2010 marked a huge political swing in the Tar Heel State with Republicans gaining control of both houses for the first time since the 1870′s. The Governors mansion is currently controlled by Gov. Beverly Perdue (D) but is up for grabs in 2012 in a race that is already heating up.
One of the many freshman Republican members of the House is Glen Bradley. Glen is a former Marine, tireless defender of freedom, and someone who gets things done. In his short time of being in Raleigh he has introduced four 10th amendment related bills and is co-sponsoring others as well. One of Mr. Bradley’s latest bills is H240 NC Intrastate Commerce Act. The Act states in part:
“All goods grown, manufactured, or made in North Carolina and all services performed in North Carolina, when such goods or services are sold, maintained, or retained in North Carolina, shall not be subject to the authority of the Congress of the United States under its constitutional power to regulate commerce among the several states.”
The bill is brief and to the point. It is very much unlike many of the long and superfluous bills we see coming out of Washington these days. Within the bill under the headline “Declarations” Glen takes head on the commonly held beliefs that congress has the power to regulate any and all commerce within North Carolina’s borders. Using the Federal Constitution as the guide for the bill we see that:
“(1) The Tenth Amendment to the Constitution of the United States codifies in law that the only powers which the federal government may exercise are those that have been delegated to it in the Constitution of the United States.” (This is one that we are all fond of)
“(2) The Ninth Amendment to the Constitution of the United States guarantees to the people rights not enumerated in the Constitution and reserves to the people of North Carolina those rights.”
“(3) Under Clause 3 of Section 8 of Article I of the Constitution of the United States, the federal government is empowered to regulate commerce among the several states.”
“(4) The power to regulate intrastate commerce is reserved to the states or the people under the Ninth and Tenth Amendments to the Constitution of the United States.”
“(5) During the Constitutional Convention, the Founders considered a plan which would have authorized the federal government to regulate not only commerce among the several states, but also any activity having spillover effects across state lines. They rejected it.”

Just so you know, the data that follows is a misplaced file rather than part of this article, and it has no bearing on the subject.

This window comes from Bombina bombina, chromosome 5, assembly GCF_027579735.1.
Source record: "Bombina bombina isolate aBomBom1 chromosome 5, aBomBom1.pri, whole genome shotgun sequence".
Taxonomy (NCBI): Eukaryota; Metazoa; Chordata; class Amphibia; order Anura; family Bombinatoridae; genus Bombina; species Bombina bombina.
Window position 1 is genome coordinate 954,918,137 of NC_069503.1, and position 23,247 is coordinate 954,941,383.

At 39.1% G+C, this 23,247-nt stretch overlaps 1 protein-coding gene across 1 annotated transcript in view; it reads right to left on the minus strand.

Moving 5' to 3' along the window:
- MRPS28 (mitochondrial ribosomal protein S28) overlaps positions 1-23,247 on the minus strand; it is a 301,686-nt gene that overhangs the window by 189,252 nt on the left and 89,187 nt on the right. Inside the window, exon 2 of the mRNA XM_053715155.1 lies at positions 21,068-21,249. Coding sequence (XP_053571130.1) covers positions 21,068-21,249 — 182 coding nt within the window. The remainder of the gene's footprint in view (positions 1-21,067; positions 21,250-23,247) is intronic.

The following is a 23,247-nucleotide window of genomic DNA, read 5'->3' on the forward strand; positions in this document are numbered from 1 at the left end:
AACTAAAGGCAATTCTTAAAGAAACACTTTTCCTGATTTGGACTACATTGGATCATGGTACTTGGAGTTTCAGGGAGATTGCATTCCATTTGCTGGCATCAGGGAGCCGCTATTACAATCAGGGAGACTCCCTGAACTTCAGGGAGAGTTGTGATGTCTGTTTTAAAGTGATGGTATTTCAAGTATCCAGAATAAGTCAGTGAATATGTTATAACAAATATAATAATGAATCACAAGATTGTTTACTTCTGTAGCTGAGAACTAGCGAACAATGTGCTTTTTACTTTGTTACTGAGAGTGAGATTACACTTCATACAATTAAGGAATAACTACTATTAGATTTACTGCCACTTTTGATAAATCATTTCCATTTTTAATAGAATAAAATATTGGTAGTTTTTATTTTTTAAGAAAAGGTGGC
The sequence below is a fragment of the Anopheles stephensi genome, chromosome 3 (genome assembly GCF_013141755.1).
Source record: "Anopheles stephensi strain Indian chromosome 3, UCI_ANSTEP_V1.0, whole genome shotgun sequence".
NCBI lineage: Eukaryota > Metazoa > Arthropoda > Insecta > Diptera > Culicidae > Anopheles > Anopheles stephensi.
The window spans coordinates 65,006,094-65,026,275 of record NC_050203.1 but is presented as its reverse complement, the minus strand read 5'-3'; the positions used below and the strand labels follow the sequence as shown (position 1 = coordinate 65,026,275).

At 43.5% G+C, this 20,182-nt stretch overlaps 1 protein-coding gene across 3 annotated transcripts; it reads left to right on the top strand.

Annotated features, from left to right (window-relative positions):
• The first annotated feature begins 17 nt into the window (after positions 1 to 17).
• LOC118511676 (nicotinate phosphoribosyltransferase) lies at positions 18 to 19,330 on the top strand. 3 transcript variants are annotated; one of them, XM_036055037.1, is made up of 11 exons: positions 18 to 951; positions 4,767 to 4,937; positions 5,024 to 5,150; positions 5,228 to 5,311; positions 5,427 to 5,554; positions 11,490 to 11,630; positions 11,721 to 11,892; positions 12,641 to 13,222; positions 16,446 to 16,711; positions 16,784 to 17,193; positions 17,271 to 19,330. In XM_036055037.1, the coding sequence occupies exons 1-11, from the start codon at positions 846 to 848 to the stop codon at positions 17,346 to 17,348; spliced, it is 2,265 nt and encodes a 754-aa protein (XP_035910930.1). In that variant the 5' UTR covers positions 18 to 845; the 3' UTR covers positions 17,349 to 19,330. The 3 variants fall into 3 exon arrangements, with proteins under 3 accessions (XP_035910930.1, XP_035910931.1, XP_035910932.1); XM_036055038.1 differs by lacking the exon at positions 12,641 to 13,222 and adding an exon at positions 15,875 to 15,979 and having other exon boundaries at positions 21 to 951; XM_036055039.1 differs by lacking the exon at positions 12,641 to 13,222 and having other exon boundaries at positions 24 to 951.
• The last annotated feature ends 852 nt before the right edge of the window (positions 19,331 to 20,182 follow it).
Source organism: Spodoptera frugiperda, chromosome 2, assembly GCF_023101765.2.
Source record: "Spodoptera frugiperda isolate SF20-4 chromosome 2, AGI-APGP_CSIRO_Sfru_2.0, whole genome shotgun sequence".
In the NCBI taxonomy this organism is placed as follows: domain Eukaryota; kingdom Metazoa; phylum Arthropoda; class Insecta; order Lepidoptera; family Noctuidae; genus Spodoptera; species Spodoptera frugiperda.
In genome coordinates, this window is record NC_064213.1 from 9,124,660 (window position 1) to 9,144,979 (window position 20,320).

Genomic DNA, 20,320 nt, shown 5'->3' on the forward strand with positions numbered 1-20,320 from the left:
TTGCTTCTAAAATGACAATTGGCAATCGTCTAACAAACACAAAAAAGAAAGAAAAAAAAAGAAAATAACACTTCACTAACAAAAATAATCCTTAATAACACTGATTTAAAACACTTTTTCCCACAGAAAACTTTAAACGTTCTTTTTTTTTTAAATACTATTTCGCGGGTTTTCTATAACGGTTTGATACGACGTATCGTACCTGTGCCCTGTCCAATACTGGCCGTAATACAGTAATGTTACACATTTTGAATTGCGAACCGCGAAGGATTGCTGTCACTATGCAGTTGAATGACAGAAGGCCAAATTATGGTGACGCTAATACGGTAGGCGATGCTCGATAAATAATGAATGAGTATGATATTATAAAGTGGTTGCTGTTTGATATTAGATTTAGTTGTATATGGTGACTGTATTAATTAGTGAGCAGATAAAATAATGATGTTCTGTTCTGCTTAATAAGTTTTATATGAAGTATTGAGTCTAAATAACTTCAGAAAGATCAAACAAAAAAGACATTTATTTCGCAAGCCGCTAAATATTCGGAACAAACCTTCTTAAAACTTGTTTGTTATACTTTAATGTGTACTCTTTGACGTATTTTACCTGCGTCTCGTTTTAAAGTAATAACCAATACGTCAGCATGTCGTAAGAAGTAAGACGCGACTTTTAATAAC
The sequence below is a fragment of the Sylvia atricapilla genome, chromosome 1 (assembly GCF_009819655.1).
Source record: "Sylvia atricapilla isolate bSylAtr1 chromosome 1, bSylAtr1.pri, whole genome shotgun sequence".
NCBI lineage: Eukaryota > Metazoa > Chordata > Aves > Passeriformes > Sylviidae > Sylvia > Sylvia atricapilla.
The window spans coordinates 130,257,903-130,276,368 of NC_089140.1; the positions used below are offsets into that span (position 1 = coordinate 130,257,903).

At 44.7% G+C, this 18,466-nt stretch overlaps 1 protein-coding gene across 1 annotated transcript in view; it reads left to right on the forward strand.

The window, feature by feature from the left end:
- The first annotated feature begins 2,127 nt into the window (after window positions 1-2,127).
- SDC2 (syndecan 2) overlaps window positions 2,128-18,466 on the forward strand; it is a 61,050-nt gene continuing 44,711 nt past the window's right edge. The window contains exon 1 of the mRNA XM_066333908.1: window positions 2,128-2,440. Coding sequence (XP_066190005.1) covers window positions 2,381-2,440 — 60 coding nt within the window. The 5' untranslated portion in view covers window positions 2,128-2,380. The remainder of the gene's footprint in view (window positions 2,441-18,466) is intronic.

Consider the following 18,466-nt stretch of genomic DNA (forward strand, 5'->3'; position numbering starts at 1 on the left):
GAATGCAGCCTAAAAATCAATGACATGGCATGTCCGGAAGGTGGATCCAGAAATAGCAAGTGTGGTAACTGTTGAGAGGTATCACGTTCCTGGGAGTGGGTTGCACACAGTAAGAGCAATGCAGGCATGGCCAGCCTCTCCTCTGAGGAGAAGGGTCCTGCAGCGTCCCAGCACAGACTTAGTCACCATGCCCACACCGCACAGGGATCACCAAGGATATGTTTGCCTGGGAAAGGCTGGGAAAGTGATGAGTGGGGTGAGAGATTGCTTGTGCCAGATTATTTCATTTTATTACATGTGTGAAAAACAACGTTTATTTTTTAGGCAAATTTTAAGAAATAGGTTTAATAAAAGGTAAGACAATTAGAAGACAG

Points one-four may be more widely known than the latter. Originally the constitutional authority to regulate interstate commerce was meant to make commerce regular between the several States and other Nations. In fact, James Madison himself argued that the “Interstate Commerce Clause” meant to “keep regular” commerce between the States. The founders saw and realized the importance of being able to move and ship goods within the borders of the United States with relative ease and without States imposing high tariffs that would favor only in-state business. The U.S. Supreme Court in Wickard v. Filburn opened Pandora’s box in the “regulation” of even the most minute details of our day to day lives.
Regardless of the years of wrongful regulation there still has yet to be found a clause that allows the regulation of Intrastate commerce. That is the crux of the H240, “All goods grown, manufactured, and made in North Carolina” and that are retained here are “not subject to the authority of congress”. Regardless of the opinion of Black robed tyrants appointed during a stacked court era under FDR it is time the State asserted itself in the area of intrastate commerce. That is just what Glen Bradley and H240 will do. Not only does the bill clearly lay out the legitimacy of how the regulation of intrastate commerce is unconstitutional it also attaches a penalty for Federal and State employees that try to:
“(a) Any official, agent, or employee of the United States government or any employee of a corporation providing services to the United States government that enforces or attempts to enforce an act, order, law, statute, rule, or regulation of the government of the United States in violation of this Article shall be guilty of a Class H felony.
(b) Any officer or employee of the State of North Carolina or any county or city that enforces or attempts to enforce an act, order, law, statute, rule, or regulation of the government of the United States in violation of this Article is guilty of a Class 2 misdemeanor.”
Contact your local house member and have them support this vital measure to reclaim North Carolina’s sovereignty.
CLICK HERE – for the Tenth Amendment Center’s Intrastate Commerce Act Legislative Tracking page
CLICK HERE – for the Tenth Amendment Center’s model legislation, the Intrastate Commerce Act. We encourage you to send it to your state reps and senators and urge them to introduce and support this bill.
William Gillis is on the outreach team for the North Carolina Tenth Amendment Center</a..
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